[APPRECIATIONS - (01-04-2019)] | Daily News

[APPRECIATIONS - (01-04-2019)]

Bede Puvimannasinghe

An excellent Cadet Master

Wednesday, April 3, marks the 50th death anniversary of Bede Puvimannasinghe, the widely-admired Prefect of Games and Cadet Master of St. Benedict’s College, Colombo 13.

During more than ten years as Prefect of Games, Bede Puvimannasinghe played a key role in making St. Benedict’s champion in sports such as cricket, hockey, soccer, basketball, as well as track and field.

Puvimannasinghe excelled not only at a school-level; he also played a major role in national school athletics, hockey, basketball, and soccer associations.

To mark Puvimannasinghe’s 50th death anniversary, grateful past pupils and sports personalities will hold a special thanksgiving service on April 6 at 5.00pm, at the college sports pavilion. Another past pupil, F. Noel Dias, will preside at the thanksgiving service, to which relatives and friends are invited.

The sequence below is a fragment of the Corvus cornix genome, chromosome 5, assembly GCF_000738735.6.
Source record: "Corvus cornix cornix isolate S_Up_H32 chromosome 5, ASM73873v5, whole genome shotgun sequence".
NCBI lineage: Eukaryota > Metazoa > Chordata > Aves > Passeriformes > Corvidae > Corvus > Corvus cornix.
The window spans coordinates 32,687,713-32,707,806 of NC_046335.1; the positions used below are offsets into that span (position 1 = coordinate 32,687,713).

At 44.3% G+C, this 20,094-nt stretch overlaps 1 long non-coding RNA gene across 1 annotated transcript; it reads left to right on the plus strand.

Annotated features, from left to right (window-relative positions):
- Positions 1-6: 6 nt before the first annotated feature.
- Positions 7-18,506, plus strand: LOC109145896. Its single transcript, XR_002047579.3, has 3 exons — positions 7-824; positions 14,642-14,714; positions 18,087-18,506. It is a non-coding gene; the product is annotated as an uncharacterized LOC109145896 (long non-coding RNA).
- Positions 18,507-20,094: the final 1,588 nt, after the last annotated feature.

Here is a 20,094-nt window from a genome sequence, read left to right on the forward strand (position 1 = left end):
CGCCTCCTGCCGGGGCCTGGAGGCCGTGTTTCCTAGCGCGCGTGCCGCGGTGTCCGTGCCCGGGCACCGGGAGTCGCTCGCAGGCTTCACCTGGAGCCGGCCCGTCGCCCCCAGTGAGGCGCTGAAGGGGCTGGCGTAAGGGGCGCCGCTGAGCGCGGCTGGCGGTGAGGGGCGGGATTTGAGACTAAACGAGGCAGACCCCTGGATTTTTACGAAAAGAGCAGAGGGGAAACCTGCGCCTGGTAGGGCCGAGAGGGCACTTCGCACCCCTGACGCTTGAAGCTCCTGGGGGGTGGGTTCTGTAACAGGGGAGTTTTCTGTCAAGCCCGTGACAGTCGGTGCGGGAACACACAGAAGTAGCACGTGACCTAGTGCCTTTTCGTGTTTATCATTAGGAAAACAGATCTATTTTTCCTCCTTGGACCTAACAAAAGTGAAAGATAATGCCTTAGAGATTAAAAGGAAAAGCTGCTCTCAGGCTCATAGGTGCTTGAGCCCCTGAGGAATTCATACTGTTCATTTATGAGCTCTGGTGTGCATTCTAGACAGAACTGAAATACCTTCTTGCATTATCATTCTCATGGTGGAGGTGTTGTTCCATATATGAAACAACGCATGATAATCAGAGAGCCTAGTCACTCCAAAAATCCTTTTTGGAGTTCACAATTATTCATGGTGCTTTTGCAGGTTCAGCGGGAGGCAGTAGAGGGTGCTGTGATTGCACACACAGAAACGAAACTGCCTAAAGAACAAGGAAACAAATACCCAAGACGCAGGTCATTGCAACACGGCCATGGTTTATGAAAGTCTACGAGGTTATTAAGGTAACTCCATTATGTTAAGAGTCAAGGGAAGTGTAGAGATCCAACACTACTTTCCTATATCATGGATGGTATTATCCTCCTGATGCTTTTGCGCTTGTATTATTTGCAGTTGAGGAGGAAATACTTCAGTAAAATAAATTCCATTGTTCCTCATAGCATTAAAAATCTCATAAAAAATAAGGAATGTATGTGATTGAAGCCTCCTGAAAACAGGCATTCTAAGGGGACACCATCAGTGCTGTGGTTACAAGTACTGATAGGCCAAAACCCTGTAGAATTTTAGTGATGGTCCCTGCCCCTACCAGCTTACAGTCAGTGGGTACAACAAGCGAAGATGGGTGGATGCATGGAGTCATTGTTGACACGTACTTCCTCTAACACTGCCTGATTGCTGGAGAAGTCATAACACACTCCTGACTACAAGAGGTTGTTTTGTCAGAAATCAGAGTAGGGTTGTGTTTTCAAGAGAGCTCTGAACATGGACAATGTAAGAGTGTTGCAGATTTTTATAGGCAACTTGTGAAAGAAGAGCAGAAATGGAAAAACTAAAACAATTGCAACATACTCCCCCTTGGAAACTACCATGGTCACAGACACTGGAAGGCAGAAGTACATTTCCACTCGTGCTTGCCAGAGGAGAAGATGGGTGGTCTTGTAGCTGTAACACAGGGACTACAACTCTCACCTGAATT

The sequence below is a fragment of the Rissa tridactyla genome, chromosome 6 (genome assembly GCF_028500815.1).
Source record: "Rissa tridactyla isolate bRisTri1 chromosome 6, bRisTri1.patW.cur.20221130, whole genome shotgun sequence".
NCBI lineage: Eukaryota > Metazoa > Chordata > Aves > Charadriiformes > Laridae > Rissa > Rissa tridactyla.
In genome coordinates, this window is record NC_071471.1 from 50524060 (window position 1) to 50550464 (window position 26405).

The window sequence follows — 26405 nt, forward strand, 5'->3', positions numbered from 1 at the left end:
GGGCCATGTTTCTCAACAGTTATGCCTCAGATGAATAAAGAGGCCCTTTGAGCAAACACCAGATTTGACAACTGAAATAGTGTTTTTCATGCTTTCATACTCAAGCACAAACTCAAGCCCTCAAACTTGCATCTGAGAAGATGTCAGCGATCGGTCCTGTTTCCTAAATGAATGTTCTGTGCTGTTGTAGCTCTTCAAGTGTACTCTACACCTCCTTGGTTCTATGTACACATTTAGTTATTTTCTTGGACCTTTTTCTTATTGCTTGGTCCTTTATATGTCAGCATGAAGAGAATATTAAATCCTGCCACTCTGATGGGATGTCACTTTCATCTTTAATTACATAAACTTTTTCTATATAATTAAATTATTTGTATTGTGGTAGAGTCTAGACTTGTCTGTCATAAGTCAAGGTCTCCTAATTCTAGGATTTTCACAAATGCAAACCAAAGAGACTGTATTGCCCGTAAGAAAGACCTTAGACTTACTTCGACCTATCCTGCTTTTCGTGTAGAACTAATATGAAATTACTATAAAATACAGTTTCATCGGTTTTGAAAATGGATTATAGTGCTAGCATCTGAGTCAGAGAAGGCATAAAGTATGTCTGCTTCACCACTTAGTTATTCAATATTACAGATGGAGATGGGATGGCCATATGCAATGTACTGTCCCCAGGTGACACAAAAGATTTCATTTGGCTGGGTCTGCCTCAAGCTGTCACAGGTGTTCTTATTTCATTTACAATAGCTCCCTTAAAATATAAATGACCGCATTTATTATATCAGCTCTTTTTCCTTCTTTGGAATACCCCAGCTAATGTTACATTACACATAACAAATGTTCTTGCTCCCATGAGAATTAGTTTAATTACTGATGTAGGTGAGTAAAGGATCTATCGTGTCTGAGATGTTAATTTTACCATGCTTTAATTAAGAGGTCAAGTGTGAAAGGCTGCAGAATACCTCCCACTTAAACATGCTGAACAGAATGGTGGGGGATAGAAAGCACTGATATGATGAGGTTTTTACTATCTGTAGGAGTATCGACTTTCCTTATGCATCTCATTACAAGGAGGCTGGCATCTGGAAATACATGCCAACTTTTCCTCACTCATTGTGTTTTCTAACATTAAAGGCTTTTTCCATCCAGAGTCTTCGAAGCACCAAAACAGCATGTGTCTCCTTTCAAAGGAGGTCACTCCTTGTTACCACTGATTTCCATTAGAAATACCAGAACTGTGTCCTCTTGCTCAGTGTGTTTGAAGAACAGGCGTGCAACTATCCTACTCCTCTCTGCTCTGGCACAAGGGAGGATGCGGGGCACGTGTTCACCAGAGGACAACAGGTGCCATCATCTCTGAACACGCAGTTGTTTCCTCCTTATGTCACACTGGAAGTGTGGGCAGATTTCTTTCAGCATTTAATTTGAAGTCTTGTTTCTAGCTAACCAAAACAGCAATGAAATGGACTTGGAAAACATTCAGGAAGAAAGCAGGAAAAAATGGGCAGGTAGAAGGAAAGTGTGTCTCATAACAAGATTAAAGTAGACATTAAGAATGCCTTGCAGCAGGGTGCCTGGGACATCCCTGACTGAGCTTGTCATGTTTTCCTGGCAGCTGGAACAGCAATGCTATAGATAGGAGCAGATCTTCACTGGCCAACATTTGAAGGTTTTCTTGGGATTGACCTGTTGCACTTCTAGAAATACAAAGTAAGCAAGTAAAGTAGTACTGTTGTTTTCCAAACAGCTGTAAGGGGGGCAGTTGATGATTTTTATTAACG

Puvimannasinghe, after his graduation from the University at Peradeniya, was invited by Rev. Fr. Alex Ranasinghe to teach at St. John’s College, Panadura. Being an Old Benedictine and residing with his parents at Mayfield Lane, Kotahena; he was entreated and allured by Rev. Bro. Oliver FSC, the then Director of St. Benedict’s College; to take up the post of teacher and further, to organise and launch a Junior Cadet Platoon.

As a past Cadet of the College Cadet Contingent, he needed no additional persuasion. Without much ado and sans hesitation, he readily accepted and happily served his alma mater for 16 years with deep, fervent devotion.

In 1953, he formed the First Junior Cadet Platoon and his First Sergeant was Nalin Suaris. During that era, the annual Junior Cadet Camp was held at the Race Course in Boosa. In September, 1953, I was enlisted as a Junior Cadet.

The St. Benedict’s Cadet Platoon came under the Third Battalion of the Ceylon Cadet Corps. It was Puvimannasinghe’s earnest desire to bring the College Cadet Platoon to earn the first place in the competitions held at the Camp.

To this end—and to make this daunting task a success—he took us, for one week, to St. Mary’s College in Chilaw, and held a private camp in conjunction with the Junior Platoon of the college. There, we were put through a strict and thorough training, simulating an actual Cadet Camp.